Consumers’ annual spending on the Internet tripled from 1997 to 1998, according to an ongoing study of Internet users by the Wharton Forum on Electronic Commerce.
To help companies selling on-line to design their web site and plan their Internet-based marketing and distribution strategies, the Forum has developed the Wharton Virtual Test Market (WVTM), a consumer panel designed to represent the universe of World-Wide Web users. A panel is a research tool that tracks over time the attitudes and behavior of a group of participants, selected to be representative of a study population. TV ratings, for example, are a type of panel research. Panels can help project the behavior of consumers with high accuracy from a relatively small sample over selected periods of time.
The WVTM study recently reached a key step with the completion of a follow up survey, known as WVTM2. The findings of both WVTM1, undertaken in 1997, and WVTM2, completed in May, are summarized by Gerald L. Lohse, Steven Bellman and Eric Johnson in their paper, “Consumer Buying Behavior On The Internet: Findings From Panel Data.”
Lohse, Bellman and Johnson discovered that two major categories of variables predicted buying behavior: “time starvation” (people who had relatively little leisure time because they spend 50 or more hours a week at work); and a “wired” lifestyle (people who are heavy Internet users).
Time starvation exercised an important influence on buying on-line because, the researchers reasoned, people who work long hours are more likely to use the Net to shop, in order to save time. People who buy online also tend to be more “wired” than non-buyers. That is, they spend more time on the Internet, receive more e-mail, use the Internet at work more and have been on the Internet for years, as compared to months for non-buyers.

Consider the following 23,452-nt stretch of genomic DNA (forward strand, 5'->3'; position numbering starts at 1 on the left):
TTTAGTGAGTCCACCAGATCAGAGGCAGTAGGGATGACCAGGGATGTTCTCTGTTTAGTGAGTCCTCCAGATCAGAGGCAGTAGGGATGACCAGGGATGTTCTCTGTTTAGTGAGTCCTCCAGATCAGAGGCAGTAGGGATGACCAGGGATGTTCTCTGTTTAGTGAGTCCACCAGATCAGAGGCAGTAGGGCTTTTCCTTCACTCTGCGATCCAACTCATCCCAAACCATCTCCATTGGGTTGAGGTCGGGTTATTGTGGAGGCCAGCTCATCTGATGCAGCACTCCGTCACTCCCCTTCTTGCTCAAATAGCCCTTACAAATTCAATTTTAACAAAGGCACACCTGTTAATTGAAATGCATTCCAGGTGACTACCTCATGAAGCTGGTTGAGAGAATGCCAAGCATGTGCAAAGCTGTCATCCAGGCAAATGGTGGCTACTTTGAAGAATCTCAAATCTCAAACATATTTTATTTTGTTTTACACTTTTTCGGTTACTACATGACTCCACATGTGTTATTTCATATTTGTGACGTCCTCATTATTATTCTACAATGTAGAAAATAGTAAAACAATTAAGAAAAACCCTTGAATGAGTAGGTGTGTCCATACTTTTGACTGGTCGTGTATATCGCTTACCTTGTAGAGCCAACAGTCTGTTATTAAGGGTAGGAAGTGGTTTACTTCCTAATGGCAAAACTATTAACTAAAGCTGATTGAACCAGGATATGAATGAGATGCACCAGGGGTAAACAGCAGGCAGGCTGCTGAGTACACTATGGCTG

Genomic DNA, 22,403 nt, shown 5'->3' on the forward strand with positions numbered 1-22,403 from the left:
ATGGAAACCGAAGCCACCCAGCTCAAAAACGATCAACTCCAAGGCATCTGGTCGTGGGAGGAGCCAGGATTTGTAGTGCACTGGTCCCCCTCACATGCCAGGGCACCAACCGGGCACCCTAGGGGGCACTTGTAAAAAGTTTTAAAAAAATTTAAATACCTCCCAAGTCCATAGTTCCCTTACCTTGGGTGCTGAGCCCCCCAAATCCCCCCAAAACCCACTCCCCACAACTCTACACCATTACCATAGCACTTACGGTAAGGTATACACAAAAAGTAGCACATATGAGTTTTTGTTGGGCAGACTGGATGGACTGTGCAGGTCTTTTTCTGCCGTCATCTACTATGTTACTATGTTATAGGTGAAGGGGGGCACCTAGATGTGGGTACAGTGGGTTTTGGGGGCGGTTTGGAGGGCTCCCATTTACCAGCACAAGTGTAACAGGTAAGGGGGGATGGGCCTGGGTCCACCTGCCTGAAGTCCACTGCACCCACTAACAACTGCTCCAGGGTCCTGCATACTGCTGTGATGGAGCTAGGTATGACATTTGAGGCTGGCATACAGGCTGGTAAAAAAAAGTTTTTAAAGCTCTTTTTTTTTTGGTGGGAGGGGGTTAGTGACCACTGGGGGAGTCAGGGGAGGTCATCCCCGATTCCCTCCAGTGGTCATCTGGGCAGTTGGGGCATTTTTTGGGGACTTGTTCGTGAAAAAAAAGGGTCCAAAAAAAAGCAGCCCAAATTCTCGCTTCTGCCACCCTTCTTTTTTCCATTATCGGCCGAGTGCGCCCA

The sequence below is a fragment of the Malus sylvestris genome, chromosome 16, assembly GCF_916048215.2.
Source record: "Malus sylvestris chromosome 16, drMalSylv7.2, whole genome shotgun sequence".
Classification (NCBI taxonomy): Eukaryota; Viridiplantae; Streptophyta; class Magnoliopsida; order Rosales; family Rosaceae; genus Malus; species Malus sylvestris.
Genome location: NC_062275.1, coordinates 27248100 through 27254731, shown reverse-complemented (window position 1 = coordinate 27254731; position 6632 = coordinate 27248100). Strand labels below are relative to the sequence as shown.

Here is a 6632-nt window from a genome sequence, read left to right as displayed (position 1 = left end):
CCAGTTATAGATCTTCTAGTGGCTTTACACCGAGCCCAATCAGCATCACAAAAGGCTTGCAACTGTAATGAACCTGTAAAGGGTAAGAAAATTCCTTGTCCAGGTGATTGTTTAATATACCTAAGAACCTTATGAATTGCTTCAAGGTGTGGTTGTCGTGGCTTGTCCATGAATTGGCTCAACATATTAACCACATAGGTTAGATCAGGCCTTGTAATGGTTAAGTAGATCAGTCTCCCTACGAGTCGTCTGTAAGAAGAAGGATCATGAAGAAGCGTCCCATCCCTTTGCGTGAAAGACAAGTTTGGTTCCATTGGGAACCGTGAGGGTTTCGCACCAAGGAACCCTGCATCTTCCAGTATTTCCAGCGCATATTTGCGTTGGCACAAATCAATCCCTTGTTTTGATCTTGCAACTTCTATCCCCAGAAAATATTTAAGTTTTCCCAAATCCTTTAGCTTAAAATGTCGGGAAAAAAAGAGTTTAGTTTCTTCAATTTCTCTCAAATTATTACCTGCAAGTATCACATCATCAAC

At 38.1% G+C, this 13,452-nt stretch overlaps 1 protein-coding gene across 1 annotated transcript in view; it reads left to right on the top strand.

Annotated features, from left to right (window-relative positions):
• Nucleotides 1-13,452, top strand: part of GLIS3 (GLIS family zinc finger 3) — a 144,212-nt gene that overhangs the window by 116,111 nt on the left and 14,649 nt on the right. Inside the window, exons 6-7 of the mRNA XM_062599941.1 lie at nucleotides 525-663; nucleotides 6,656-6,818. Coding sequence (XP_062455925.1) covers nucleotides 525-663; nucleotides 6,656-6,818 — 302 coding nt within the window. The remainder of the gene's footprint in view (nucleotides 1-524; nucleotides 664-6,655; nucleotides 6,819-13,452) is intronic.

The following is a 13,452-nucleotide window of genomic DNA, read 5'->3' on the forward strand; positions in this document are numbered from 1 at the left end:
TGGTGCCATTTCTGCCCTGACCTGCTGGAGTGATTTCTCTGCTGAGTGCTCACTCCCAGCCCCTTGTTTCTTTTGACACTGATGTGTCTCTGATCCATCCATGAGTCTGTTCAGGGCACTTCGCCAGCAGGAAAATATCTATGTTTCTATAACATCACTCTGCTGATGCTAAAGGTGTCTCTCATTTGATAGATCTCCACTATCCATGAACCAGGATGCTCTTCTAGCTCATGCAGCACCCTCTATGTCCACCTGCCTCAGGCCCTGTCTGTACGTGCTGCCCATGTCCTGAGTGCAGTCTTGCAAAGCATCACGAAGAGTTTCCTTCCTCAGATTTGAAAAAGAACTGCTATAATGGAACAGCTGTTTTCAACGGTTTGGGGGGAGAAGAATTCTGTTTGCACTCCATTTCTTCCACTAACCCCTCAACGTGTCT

The researchers divided panelists into four segments:
1. “Never buys,” who did not buy on-line in either time periods (14% of the panelists).
2. “Dropouts,” who bought online in 1997 but not in 1998 (15%).
3. “Newbies,” who bought in 1998 but not in 1997 (31%).
4. “Steadfast buyers,” who bought in both years (40%).
There were striking differences among these groups. New and steadfast buyers had a higher household income ($55,447 and $52,968 a year, respectively) than never-buys and drop-outs ($42,800 and $44,618). They also worked more (47.7 and 49.7 hours per week versus 40.2 and 43.0), had been on the Internet for a longer time (32.3 and 34.2 months versus 26.4 and 27.1), and spent more time on the Internet (14.1 and 15.4 hours per week versus 11.9 and 12.3).
Interestingly, between 1997 and 1998, drop-outs decreased hours online from 14.7 hours each week to 12.3, received the most Spam (junk e-mail), increased their paper-based catalog orders by 20% and decreased use of the Internet for completing their work by 16%.
The more time an individual spent online, the greater the chance of buying. In 1997, 34% of the respondents who had been online for one month had made an online purchase. In 1998, 84% of those who had been online for five years had made a purchase. Also in 1998, buyers who had been using the Internet for 60 months had $300 in median annual purchases, compared to $180 for those using the Internet for 12 months.
On-line buying was also positively correlated to on-line product searching (the biggest predictor), the amount of e-mail received, use of printed catalogs and use of the Net for travel information, finance information, or news and current events. Males were slightly more likely to buy online than females, but they purchased only about 50 cents more annually.
The median on-line purchase increased from $49.53 in 1997 to $86.31 in 1998, while buyers increased their average number of purchases from 4.3 to 7.4. That’s a 74 percent increase in spending and a 72 percent jump in number of purchases, translating to an increase in annual expenditures from $213 to $639 within a single year. On-line spending increased by about 4 cents a year for every additional $10,000 in household income, the panel showed.
Based on an estimate of 55 million Internet users as of July 1998, WVTM data projects to $29.2 billion in on-line sales for the year 2000. Further assuming that the growth of new Internet users is 2.5% per month (as a number of sources have estimated), that 15% of online buyers would not purchase from the Web the next year and that new consumers’ buying matches that of existing online buyers, sales to new buyers will exceed old buyers by the year 2001.
WVTM1 and 2 show that a person’s tendency to buy and spend on the Internet can change rapidly over time. To find out just how fast these changes are accelerating, Wharton Forum researchers are already preparing WVTM3 for later this year. That should provide even more accurate data about the future size and shape of Internet shopping.